Parks has stressed that there was no good reason for the Police Commission to hold his personnel hearing in closed session. He noted that the question of whether his last performance review had been properly cycled around the system was basically meaningless. From what I read, the substance of the draft evaluation the panel saw didn't differ substantially from the alternative version. And Parks made a decent case that his rejection hadn't been accompanied by the same amount of paperwork that had gone into the ouster of his predecessor, Willie L. Williams.

BUT THEN PARKS FURTHER CONtended that Mayor Jim Hahn was trying to get him. That Hahn had expressed his preferences not only to the Police Commission, but -- for all we know -- to members of the City Council. And you know what? That wasn't news to anyone but Bernie Parks. There is no law that says your new boss has to fall in love with you. Particularly if you keep acting like you can't stand him.

To Parks, however, it was atrocious that anyone could not want him to be police chief for another five years. And worse that this someone would actually work to get rid of him. Just what kind of monster was this mayor guy Hahn, anyway?

Bernie let us know. Hahn had -- perhaps -- conspired with the police union not only by promising to oust Bernie in return for its support, but in getting the city to give the union $3.5 million to campaign against Parks. Never mind that this particular transfer was intended to defend officers in disciplinary hearings and hasn't been used for anything else, and that Parks had himself agreed to it.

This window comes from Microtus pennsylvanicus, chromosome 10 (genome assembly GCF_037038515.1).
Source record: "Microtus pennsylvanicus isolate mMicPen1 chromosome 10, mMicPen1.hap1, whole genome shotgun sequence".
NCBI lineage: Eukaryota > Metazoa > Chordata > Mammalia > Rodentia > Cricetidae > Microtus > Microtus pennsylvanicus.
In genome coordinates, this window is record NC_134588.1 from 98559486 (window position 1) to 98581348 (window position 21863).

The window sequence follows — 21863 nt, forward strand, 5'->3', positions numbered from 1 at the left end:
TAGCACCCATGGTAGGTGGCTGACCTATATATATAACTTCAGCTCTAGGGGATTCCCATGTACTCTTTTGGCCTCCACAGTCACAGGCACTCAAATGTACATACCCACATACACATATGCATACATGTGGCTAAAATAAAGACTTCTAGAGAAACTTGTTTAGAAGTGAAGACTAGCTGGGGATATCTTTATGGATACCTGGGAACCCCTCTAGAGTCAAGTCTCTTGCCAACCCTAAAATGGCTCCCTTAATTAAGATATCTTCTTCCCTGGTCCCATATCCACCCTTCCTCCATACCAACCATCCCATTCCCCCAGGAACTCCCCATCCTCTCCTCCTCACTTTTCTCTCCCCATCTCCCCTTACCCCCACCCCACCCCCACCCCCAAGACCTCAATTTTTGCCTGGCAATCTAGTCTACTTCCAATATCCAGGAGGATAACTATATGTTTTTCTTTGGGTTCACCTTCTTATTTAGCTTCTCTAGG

Then our honest and integral Parks blamed the reinstatement of Christopher Commission­mandated community-based policing measures -- which he had so long resisted -- for the soaring inner-city homicide rate. He blamed the LAPD's attrition rate on bad officers who'd been forced into retirement. He acceded, sort of, to the common contention that LAPD morale was a mess. But then he made his most amazing claim of all: Good officer morale, he effectively said, means bad civilian morale. "The LAPD tries to balance the morale of its employees with the morale of its communities," he said. This time, the council members were looking at one another and the ceiling, but Parks kept going. He asserted that the high morale the LAPD allegedly enjoyed in the freewheeling days of Daryl Gates (which sure was news to me; has he checked with Joe Wambaugh on that?) was responsible for both the past department's anti-civil-rights break-head zeal and the high crime rate of 20 years ago. Would-be LAPD applicants note and file: If cops like their jobs, Parks was practically saying, they'll do lousy work and hurt people.

AND THERE, IN A SINGLE LIGHTNING flash, you had the naked Bernard Parks, spread out on a lab table. The issue wasn't (as his supporters contend) that the cops of the LAPD hate Bernie. It was that Bernie hates them.

As he spiraled on, Parks reverted to the language of the Daryl Gates era he'd just reviled. He denounced the "politics" of his ouster -- as though politics with Dick Riordan had nothing to do with his being chief. He was now the victim of "outside pressures." That code term from the Gates era meant things like the will of the people, voters at the polls, the democratic process. To Parks, these seem to be paving stones in the road to public corruption -- "The finest government money can buy,'' as Parks put it. In this thinking, all civilians -- particularly elected ones -- are corrupt: Only cops can be trusted. This is the credo of the old LAPD culture that produced Chief Bernie Parks.